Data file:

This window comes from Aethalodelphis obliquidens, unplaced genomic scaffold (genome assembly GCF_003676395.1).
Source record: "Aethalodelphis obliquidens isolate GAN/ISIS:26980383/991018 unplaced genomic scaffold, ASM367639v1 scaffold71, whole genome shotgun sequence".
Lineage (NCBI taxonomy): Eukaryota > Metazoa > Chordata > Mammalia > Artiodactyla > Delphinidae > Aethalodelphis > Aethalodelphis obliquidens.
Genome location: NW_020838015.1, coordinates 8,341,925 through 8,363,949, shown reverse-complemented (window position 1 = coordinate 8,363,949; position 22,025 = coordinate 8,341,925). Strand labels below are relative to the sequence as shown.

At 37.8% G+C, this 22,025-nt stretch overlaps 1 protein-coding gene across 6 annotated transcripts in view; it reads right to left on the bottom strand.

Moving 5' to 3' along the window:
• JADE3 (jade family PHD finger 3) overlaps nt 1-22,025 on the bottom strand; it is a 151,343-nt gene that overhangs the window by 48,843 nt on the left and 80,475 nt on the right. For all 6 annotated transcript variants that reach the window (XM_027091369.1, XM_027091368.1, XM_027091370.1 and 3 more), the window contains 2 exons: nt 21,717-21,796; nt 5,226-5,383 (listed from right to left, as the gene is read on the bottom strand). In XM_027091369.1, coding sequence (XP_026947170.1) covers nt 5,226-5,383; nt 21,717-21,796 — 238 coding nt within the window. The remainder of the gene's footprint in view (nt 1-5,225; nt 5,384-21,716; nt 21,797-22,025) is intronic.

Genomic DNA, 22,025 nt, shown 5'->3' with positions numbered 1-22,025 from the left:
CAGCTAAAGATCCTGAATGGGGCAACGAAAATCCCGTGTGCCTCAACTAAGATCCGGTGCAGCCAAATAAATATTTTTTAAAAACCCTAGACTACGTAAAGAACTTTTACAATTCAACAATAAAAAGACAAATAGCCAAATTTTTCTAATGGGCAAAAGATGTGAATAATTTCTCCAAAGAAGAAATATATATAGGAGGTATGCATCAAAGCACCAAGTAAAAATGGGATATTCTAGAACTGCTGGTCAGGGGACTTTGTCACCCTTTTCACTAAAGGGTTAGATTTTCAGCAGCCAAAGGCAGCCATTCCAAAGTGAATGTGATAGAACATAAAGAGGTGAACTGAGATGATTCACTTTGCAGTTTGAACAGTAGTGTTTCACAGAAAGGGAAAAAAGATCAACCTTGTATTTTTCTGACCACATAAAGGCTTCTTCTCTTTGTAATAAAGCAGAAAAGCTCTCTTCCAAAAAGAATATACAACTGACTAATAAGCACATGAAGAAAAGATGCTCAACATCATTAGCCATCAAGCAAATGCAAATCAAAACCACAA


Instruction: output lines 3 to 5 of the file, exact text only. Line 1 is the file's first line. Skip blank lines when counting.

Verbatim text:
Lineage (NCBI taxonomy): Eukaryota > Metazoa > Chordata > Mammalia > Artiodactyla > Delphinidae > Aethalodelphis > Aethalodelphis obliquidens.
Genome location: NW_020838015.1, coordinates 8,341,925 through 8,363,949, shown reverse-complemented (window position 1 = coordinate 8,363,949; position 22,025 = coordinate 8,341,925). Strand labels below are relative to the sequence as shown.

At 37.8% G+C, this 22,025-nt stretch overlaps 1 protein-coding gene across 6 annotated transcripts in view; it reads right to left on the bottom strand.